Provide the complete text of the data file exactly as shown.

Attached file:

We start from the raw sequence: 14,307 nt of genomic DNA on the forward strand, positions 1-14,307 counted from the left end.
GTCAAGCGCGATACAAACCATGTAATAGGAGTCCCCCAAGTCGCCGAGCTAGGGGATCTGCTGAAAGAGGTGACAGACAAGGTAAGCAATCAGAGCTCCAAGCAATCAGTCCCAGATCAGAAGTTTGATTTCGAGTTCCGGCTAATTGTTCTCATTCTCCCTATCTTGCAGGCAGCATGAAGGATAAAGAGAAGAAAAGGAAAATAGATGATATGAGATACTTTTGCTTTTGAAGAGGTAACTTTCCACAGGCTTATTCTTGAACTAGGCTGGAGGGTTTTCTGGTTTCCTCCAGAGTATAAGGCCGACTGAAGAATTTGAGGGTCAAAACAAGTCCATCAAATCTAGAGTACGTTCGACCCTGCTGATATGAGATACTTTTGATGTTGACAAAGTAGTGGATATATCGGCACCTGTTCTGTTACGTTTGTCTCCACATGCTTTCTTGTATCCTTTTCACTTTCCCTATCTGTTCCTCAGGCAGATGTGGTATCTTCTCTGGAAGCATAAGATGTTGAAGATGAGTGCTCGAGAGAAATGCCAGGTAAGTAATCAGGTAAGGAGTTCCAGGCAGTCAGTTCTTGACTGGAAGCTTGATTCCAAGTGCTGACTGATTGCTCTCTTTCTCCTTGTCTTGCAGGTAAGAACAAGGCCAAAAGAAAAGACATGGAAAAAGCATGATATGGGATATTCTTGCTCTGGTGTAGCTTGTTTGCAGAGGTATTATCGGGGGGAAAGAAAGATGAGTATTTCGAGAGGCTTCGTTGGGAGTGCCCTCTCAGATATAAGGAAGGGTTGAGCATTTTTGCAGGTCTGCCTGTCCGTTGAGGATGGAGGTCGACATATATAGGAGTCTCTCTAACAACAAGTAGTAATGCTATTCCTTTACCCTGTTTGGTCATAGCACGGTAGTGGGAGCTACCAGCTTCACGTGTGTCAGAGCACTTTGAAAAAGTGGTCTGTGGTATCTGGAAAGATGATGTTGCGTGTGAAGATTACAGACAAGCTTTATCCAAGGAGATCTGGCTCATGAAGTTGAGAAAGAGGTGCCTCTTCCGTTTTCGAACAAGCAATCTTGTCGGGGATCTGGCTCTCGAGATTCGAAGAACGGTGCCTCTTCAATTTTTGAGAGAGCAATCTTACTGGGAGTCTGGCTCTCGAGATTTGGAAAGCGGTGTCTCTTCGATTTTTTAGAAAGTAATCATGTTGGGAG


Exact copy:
We start from the raw sequence: 14,307 nt of genomic DNA on the forward strand, positions 1-14,307 counted from the left end.
GTCAAGCGCGATACAAACCATGTAATAGGAGTCCCCCAAGTCGCCGAGCTAGGGGATCTGCTGAAAGAGGTGACAGACAAGGTAAGCAATCAGAGCTCCAAGCAATCAGTCCCAGATCAGAAGTTTGATTTCGAGTTCCGGCTAATTGTTCTCATTCTCCCTATCTTGCAGGCAGCATGAAGGATAAAGAGAAGAAAAGGAAAATAGATGATATGAGATACTTTTGCTTTTGAAGAGGTAACTTTCCACAGGCTTATTCTTGAACTAGGCTGGAGGGTTTTCTGGTTTCCTCCAGAGTATAAGGCCGACTGAAGAATTTGAGGGTCAAAACAAGTCCATCAAATCTAGAGTACGTTCGACCCTGCTGATATGAGATACTTTTGATGTTGACAAAGTAGTGGATATATCGGCACCTGTTCTGTTACGTTTGTCTCCACATGCTTTCTTGTATCCTTTTCACTTTCCCTATCTGTTCCTCAGGCAGATGTGGTATCTTCTCTGGAAGCATAAGATGTTGAAGATGAGTGCTCGAGAGAAATGCCAGGTAAGTAATCAGGTAAGGAGTTCCAGGCAGTCAGTTCTTGACTGGAAGCTTGATTCCAAGTGCTGACTGATTGCTCTCTTTCTCCTTGTCTTGCAGGTAAGAACAAGGCCAAAAGAAAAGACATGGAAAAAGCATGATATGGGATATTCTTGCTCTGGTGTAGCTTGTTTGCAGAGGTATTATCGGGGGGAAAGAAAGATGAGTATTTCGAGAGGCTTCGTTGGGAGTGCCCTCTCAGATATAAGGAAGGGTTGAGCATTTTTGCAGGTCTGCCTGTCCGTTGAGGATGGAGGTCGACATATATAGGAGTCTCTCTAACAACAAGTAGTAATGCTATTCCTTTACCCTGTTTGGTCATAGCACGGTAGTGGGAGCTACCAGCTTCACGTGTGTCAGAGCACTTTGAAAAAGTGGTCTGTGGTATCTGGAAAGATGATGTTGCGTGTGAAGATTACAGACAAGCTTTATCCAAGGAGATCTGGCTCATGAAGTTGAGAAAGAGGTGCCTCTTCCGTTTTCGAACAAGCAATCTTGTCGGGGATCTGGCTCTCGAGATTCGAAGAACGGTGCCTCTTCAATTTTTGAGAGAGCAATCTTACTGGGAGTCTGGCTCTCGAGATTTGGAAAGCGGTGTCTCTTCGATTTTTTAGAAAGTAATCATGTTGGGAG